Photos Navies Of All Nations

America’s second and third aircraft carriers began life as a pair of battle cruisers, but after the Washington Naval Conference, which limited the number and size of capital ships, the vessels were finished to serve a different purpose. The relatively new ships were photographed at Puget Sound Navy Yard in September 1928. USS Lexington (CV-2), moored on the left, and USS Saratoga (CV-3) were nearly identical except for a walkway across the funnel on the latter. (National Archives/U.S. Navy.)

USS Pennsylvania (BB-38) a view of the battleship's forward 14/45 guns and her forward superstructure, circa the early 1930s

10 January 1946, Philadelphia Naval Shipyard. Dismantling of light cruiser USS Omaha (CL-4) nears its end.
USS Katahdin (1893)

Although Katahdin's engines were more powerful than specified, Katahdin failed to reach the contracted speed of 17 knots, requiring the passing of special legislation to allow her to be accepted by the Navy. Conditions aboard the ship were extremely uncomfortable, as it was cramped and had very poor ventilation, leading to almost intolerable temperatures being recorded.

Katahdin departed New York Harbor 4 March 1897, the day of President William McKinley's first inauguration, and sailed to Norfolk, Virginia, before decommissioning at Philadelphia Naval Yard on 17 April.

Katahdin was stricken from the Naval Vessel Register on 9 July 1909 and designated "Ballistic Experimental Target 'A'". Katahdin was sunk by gunfire at Rappahannock Spit, Virginia, that September.
Kirov-class battlecruiser, Admiral Lazarev, awaits scrapping after de-commissioning due to a cracked reactor

Sailors clear snow from the covers of the P-700 Granit silos on Pyotr Velikiy. Photo by Pavel Lvov.

Project 266M Natya-class minesweeper RFS Kovrovets (913) having a slight engineering issue
France & USN:
LHD Tonnerre being replenished by USNS Big Horn during Operation Aeto, May 2021
Imperial Germany:
Battlecruiser SMS Moltke on the Hudson River, New York, USA, 1912
Battleship ARA Rivadavia in Boston circa 1914
USS Iowa (BB-61) steaming into Pearl Harbor with rails manned, 28 October 1952, while en route to the U.S. following her first Korean War deployment. Official U.S. Navy Photograph, from the collections of the Naval History and Heritage Command.
Frigate Antonio Marceglia launches an Aster 30 SAM during exercise Formidable Shield 2021
Imperial Japan:
Aircraft carrier Akagi and battleship Nagato at Yokusuka, August 1930

Heavy cruiser Ashigara at Spithead U.K, May 1937
PORTSMOUTH, Va. (May 12, 2021) USS Harry S. Truman (CVN 75) transits the Elizabeth River as it departs Norfolk Naval Shipyard after completing a 10-month scheduled extended carrier incremental availability. USN photo.
Battleship Bismarck photographed from the heavy cruiser Prinz Eugen on 24 May 1941, following the Battle of the Denmark Strait and before the two ships separated.
VSTOL carrier HMS Illustrious leaving Grand Harbour, Malta, overlooked by the old cannon of the Saluting Battery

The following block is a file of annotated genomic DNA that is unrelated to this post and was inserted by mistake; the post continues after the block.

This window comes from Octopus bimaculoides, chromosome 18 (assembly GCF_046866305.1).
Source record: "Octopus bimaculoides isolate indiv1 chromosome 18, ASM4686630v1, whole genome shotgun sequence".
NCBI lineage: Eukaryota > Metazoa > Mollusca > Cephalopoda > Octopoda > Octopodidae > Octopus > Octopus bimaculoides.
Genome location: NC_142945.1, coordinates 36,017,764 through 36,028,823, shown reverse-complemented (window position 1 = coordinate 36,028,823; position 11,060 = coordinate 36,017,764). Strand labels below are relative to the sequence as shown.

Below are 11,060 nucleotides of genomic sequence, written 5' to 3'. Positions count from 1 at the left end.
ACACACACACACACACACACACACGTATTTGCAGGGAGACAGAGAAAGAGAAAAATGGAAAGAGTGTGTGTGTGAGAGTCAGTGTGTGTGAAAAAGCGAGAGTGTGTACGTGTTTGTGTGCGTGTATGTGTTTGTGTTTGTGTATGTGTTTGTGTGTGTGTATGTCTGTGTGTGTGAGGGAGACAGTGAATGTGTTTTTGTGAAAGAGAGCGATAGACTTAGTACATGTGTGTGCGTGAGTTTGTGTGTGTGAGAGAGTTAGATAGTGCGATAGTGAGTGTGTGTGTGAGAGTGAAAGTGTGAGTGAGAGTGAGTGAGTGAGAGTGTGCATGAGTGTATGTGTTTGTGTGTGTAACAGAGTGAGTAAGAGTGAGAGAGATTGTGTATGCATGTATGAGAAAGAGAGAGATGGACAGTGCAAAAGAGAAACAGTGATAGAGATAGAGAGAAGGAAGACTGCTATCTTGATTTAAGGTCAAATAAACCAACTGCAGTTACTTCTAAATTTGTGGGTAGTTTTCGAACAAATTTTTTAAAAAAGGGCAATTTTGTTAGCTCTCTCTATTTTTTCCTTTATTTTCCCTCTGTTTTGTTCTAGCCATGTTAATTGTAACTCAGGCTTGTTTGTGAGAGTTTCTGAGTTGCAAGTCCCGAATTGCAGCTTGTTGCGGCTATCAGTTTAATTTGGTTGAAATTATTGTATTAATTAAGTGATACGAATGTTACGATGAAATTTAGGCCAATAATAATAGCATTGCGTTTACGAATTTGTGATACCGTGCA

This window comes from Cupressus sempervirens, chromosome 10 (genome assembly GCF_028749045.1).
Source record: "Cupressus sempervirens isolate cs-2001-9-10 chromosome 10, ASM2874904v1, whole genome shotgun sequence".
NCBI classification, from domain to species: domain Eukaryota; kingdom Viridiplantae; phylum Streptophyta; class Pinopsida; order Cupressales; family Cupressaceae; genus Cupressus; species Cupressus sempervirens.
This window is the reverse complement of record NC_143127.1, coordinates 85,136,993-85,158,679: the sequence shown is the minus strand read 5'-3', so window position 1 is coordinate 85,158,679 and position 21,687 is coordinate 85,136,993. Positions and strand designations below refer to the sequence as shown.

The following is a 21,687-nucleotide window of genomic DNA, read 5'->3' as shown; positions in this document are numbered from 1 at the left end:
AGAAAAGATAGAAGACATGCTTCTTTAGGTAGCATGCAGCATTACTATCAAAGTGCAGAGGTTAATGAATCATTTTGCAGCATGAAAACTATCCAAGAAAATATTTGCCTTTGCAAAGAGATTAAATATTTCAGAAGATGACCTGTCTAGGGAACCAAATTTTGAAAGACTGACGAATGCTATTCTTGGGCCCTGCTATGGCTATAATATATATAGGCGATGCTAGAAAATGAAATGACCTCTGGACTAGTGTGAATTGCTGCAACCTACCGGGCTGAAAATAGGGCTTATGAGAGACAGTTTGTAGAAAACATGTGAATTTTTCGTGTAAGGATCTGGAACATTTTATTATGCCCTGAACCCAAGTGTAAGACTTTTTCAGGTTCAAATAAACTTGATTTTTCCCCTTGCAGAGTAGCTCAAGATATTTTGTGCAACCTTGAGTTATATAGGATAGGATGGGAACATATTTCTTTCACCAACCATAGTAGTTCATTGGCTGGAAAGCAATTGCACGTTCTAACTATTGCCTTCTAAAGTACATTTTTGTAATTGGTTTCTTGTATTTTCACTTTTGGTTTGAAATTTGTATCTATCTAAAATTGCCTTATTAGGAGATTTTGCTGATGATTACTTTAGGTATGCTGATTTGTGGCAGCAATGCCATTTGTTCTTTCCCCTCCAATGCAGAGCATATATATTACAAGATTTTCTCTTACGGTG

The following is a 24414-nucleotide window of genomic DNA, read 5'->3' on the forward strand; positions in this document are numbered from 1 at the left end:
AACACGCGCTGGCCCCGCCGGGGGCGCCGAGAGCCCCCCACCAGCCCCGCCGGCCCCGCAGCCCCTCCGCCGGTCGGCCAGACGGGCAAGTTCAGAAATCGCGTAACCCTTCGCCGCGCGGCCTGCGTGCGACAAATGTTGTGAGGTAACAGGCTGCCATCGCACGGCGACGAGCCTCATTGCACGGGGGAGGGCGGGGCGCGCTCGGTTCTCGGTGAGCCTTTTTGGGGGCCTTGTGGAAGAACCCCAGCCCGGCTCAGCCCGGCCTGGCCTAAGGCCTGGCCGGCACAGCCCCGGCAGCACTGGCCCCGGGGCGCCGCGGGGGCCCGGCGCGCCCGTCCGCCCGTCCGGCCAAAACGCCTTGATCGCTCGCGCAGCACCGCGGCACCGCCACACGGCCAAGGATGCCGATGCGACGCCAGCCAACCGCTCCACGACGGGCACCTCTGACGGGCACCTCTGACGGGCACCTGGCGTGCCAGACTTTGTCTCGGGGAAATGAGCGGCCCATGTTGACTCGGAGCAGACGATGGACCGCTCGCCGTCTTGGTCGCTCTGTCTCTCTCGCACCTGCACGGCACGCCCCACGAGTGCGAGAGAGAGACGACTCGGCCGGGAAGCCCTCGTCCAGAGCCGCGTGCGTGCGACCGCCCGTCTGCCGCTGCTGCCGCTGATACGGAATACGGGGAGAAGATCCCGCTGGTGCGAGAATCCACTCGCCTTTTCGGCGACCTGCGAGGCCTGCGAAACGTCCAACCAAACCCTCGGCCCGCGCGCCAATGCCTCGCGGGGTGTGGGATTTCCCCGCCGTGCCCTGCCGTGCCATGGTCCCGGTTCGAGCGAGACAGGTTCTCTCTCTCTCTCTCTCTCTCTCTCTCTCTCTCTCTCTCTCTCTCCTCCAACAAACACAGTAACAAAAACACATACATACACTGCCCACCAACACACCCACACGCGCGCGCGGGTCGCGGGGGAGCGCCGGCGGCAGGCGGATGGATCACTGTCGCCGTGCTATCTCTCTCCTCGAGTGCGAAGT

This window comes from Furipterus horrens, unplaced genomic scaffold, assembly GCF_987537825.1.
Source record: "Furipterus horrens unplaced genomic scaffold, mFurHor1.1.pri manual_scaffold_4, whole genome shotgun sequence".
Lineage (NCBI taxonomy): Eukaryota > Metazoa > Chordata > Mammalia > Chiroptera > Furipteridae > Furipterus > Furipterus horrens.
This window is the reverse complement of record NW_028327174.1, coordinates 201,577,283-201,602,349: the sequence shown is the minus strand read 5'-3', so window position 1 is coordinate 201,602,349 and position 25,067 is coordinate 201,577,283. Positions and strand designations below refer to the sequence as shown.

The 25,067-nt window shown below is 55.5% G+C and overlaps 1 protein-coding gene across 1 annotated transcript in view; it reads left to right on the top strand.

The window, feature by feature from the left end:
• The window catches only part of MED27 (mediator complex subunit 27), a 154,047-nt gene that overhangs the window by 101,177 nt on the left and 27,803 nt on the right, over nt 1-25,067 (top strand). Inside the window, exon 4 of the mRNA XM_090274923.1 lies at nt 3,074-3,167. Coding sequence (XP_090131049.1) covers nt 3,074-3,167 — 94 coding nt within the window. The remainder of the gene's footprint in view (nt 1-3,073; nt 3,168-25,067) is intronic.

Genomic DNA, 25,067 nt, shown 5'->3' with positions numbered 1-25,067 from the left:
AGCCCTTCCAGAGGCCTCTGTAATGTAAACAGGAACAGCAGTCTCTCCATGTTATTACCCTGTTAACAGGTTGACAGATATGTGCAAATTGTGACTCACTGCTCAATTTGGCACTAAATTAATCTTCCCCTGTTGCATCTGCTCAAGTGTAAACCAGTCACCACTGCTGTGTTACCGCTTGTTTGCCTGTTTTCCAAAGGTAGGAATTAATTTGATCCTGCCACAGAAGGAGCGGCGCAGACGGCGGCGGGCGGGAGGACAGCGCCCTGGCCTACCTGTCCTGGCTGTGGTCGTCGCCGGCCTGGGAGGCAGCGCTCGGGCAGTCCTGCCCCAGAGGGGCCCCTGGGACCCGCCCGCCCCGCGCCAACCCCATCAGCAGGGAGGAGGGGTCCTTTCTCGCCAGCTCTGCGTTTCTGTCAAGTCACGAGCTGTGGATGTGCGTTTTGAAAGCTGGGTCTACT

PACIFIC OCEAN (May 15, 2013) A Standard Missile – 3 (SM-3) Block 1B interceptor is launched from guided-missile cruiser USS Lake Erie (CG 70) during a Missile Defense Agency and U.S. Navy test in the mid-Pacific. The SM-3 Block 1B successfully intercepted a target missile that had been launched from the Pacific Missile Range Facility, Barking Sands, Kauai, Hawaii. Following target launch, Lake Erie detected and tracked the target with its onboard AN/SPY-1 radar. The ship, equipped with the second-generation Aegis BMD weapon system, developed a fire control solution and launched the SM-3 Block 1B. The intercept occurred a few minutes later. Today’s event was the third consecutive successful intercept test of the SM-3 Block IB missile. (Missile Defense Agency photo)
Frigates TCG Kemalreis (F247) and TCG Yavuz, May 2021
18 May 1943, Kuluk Bay, Alaska. Having just arrived from Pearl Harbor to support the liberation of the Aleutian Islands, USS Mississippi (BB-41) prepares to shell Japanese fortifications on the Kiska Island.

Battleship USS Indiana underway at sea in the Marshall Islands, 24 Jan 1944; note Camouflage Measure 32 Design 1B
Aircraft carrier HMS Victorious, codename 'Robin', refuels from the USS Cimarron, in the Pacific, 1943
Museum ship USS Lexington CV-16 in Corpus Christi, TX.
New Zealand:
Late July 1943, Auckland. Light cruiser HMNZS Leander shows her port side damage caused by a Japanese Type 93 torpedo hit in the Battle of Kolombangara.

On 13 July 1943, Leander was with Rear Admiral Walden Lee Ainsworth's Task Group 36.1 of three light cruisers: Leander and the US ships Honolulu and St. Louis. The task group also included ten destroyers. At 01:00 the Allied ships established radar contact with the Japanese cruiser Jintsu, which was accompanied by five destroyers near Kolombangara in the Solomon Islands. In the ensuing Battle of Kolombangara, Jintsu was sunk and all three Allied cruisers were hit by torpedoes and disabled. Leander was hit by a single torpedo just abaft 'A' boiler room. 26 crew from the boiler room and the No.1 4-inch gun mount immediately above were killed or posted missing. The ship was so badly damaged that she took no further part in the war. She was first repaired in Auckland, then proceeded to a full refit in Boston.

She returned to the Royal Navy on 27 August 1945. She was scrapped in 1950.
Formidable Shield 2021. HMS Lancaster (l), HMS Dragon (c) and HMS Argyll (r)


CO of USS The Sullivans watches as his ship passes HMS Queen Elizabeth during Exercise Steadfast Defender